Non-EU immigration could boost Germany’s shrinking workforce
Germany should aim to attract more migrants from outside the European Union if they are to avoid a sharp fall in its workforce, a new study suggests.
The nation’s working-age population is set to fall by around a third from 45m to 29m by 2050, as a result of falling fertility rates. Focusing policy solely on the native workforce may not be enough to overcome this.
According to a new report by the Bertelsmann Foundation, increasing the number of working women and raising the retirement age to 70 would only add another 4.4m to the workforce.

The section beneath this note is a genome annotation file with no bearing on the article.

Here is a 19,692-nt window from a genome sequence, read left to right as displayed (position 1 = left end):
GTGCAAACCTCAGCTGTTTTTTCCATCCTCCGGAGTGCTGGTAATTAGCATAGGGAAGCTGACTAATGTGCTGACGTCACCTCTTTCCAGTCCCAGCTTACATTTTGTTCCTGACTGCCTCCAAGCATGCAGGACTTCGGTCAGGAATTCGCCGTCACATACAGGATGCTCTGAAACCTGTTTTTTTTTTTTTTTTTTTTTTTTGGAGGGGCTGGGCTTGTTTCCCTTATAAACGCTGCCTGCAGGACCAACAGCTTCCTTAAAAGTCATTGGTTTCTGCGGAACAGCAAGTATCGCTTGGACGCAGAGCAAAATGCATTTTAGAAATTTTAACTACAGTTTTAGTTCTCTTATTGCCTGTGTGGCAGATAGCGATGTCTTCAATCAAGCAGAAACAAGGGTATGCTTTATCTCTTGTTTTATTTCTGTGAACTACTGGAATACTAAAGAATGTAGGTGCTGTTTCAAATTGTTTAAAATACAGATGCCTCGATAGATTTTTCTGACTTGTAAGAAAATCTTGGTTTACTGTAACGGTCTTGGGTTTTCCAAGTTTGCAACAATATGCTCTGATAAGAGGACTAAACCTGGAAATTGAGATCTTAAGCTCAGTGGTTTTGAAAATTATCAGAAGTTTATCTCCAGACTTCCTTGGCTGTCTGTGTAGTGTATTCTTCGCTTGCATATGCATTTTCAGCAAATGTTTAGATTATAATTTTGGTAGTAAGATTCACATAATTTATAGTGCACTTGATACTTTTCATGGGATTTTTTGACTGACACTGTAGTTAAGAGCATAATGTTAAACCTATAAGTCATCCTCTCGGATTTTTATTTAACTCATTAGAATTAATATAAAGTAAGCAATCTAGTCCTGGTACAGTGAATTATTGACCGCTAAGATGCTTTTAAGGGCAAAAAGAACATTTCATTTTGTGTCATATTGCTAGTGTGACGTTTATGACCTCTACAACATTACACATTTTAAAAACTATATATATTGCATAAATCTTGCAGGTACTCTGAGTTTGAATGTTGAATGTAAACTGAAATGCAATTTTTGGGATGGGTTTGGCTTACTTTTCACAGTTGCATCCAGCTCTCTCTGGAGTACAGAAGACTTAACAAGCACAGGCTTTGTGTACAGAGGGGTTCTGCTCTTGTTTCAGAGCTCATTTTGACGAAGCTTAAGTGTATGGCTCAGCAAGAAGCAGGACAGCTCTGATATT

The number of foreigners living in Germany totaled 8.2m in 2014, marking a record high as a proportion of the country’s whole population, which just exceeds 80m. Migration to Germany grew by 6.8% in 2014 against the previous year, with around two-thirds coming from EU member states.
However, with the whole of Europe battling against shrinking birth rates and aging populations, the report asserts that Germany needs to look beyond Europe to attract more skilled workers.
Many IZA World of Labor authors have written about the benefits that migration can bring to labor markets. John Kennan writes about how freer movement for workers can generate gains for sending and receiving countries, and can hold particular benefits for developing countries. Workers from these countries can see their wages double with open borders.
Meanwhile, Klaus F. Zimmermann writes how labor mobility can help to fill labor shortages and enhance innovation.
Read more here.
Freedom of movement for workers, by John Kennan
Circular migration, by Klaus F. Zimmermann